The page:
In the last two posts I've been talking about some great resources for educating oneself in aspects of wildlife and the outdoors, but I think its time to dive right in and start discussing the critters, plants and pests that make the natural world so interesting. For the next few day's I'll be discussing a few bird species of interest to the region and then see where it goes from there. Hopefully by the weekend I can get into some carnivore studies and genetic improvement projects.

Here in Northwestern Montana we are lucky enough to have a nice variety of predator birds to admire. One of my personal favorites to study about is the osprey (Pandian haliaetus) because it is one of the most specialized hawks around. Not only is this bird of prey spectacular to look at but its amazing to study as well. Their feeding/hunting behaviors alone are well worth any amount of time spent researching them.

General characteristics:
Osprey are a diurnal fish-eating bird of prey and are part of the family Accipitridae. This large hawk can reach up to 2 ft in length, weigh around 4 lbs and can have a 6 ft wingspan. Though the wingspan can be huge for a bird of its general size the wings themselves can have a crooked appearance from being held slightly arched in flight. Osprey are brown on the upperparts and predominantly white on the head and underparts, with black eye patches and wings. A short tail and long, narrow wings with four long, finger-like feathers, and a shorter fifth, give it a very distinctive appearance. One interesting tid bit is that the osprey is the only raptor species that has a reversible outer toe which allows for better gripping of slippery fish with two toes in front and two toes in back. There are four generally recognized subspecies although the differences are small. The sexes appear fairly similar, but the adult male can be distinguished from the female by its slimmer body and narrower wings. The breast band of the male is also weaker than that of the female, or is non-existent, and the underwing coverts of the male are more uniformly pale.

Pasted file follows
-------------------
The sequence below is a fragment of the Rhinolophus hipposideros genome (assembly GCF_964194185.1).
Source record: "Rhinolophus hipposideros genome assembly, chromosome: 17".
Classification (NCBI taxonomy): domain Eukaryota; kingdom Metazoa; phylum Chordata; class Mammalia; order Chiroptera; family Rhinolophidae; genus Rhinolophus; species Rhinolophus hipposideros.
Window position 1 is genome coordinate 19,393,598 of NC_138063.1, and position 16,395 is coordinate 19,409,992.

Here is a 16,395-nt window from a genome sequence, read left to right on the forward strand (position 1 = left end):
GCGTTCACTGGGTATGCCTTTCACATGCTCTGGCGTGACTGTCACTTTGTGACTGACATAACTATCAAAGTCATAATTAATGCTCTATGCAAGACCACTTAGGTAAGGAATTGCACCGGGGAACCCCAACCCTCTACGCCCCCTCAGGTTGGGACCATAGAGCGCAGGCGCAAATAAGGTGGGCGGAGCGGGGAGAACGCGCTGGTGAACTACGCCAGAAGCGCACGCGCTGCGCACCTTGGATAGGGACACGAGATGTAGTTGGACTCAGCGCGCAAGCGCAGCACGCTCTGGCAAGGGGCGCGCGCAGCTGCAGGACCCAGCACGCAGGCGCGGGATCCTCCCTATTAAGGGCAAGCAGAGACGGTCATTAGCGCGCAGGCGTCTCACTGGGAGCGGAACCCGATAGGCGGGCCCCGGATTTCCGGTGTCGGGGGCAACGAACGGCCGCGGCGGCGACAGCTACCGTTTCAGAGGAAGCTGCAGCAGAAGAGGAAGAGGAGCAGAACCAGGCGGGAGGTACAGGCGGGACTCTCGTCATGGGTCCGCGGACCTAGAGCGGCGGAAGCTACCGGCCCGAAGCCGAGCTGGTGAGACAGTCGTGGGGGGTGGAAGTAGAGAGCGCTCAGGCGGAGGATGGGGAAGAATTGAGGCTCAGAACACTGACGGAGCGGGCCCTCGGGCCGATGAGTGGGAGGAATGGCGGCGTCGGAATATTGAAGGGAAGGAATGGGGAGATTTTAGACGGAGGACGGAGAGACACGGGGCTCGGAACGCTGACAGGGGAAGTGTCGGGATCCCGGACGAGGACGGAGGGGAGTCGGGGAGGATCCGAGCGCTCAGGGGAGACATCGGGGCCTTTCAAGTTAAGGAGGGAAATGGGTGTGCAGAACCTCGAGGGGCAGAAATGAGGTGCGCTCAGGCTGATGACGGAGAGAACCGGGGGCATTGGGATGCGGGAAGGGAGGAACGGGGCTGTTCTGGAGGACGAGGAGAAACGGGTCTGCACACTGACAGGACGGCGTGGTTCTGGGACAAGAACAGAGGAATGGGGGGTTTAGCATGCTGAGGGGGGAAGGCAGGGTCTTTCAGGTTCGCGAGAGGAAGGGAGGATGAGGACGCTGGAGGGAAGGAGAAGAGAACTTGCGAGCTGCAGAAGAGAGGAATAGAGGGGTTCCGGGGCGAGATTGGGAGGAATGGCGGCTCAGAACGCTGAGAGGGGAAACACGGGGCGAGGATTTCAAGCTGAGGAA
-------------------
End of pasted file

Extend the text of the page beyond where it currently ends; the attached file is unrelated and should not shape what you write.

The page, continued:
Osprey can tolerate a wide variety of habitats as long as there is a nesting site near an open body of water with enough fish to provide an adequate food supply and is found on all continents except for Antartica. The Osprey breeds by freshwater lakes, and sometimes on coastal brackish waters. Here in Montana osprey nests are typically found in dead trees or on other prominent supports near water such as large rivers and reservoirs.

Fish make up 99 percent of the Osprey's diet. The osprey's hunting habits are very unique. Most often the bird perches on conspicuous poles or trees near the water which allows a wide field of view to find their prey under the surface of the water. Once a potential fish is spotted the osprey takes off and flies directly over the water. Swooping down from above the osprey selects its fish at about 50 ft above the water, after which the bird hovers momentarily then plunges feet first into the water.[After catching the fish considerable effort is needed to get airborne again. As it rises back into flight the fish is turned head-forward to reduce drag. The Osprey is particularly well adapted to this diet, with reversible outer toes, sharp spicules on the underside of the toes, closable nostrils to keep out water during dives, and backwards-facing scales on the talons which act as barbs to help hold its catch.

Tuesday, June 16, 2009 and Other Online Sources

I am definitely a product of a generation that uses technology and the internet to the fullest so its no surprise that I use a lot of different online sources to get information that I need for various projects I have going on both for work and my own independent learning. Whether you are a biologist, a botanist, a forester, or a parks manager there is a litany of great online sources that can be your best friend.

One that I find to be one of the best and which was recommended to me by a professor at the University of Montana is This particular website is like having every single publishable field guide in the world at your fingertips. It has a little bit of everything for everyone. I use primarily for recording my observations from day to day and doing preliminary research on species habitat and behaviors before going out in the field. If you are interested in birding this site also presents sound bites of every bird species' call and discusses everything from diet to wing patterns when flying. Again, when I was taking ornithology this site came in handy but I've continued to use it ever sense. Signing up for an account is quick, easy and free. Over the years I've built lists of animals of interest for the habitat and region in which I work. I've also recommended this site to a number of silviculturists and foresters in my office because of the section dedicated to plants and plant disease. If you have kids that are interested in the outdoors I suggest bringing them to as soon as they can be trusted with a computer because there are tons of educational activities and games that help them to learn about everything from rock formations to determining what scat came from what animal. All in all, you really can't go wrong with this one just do a little exploring on the site to see all the resources it contains.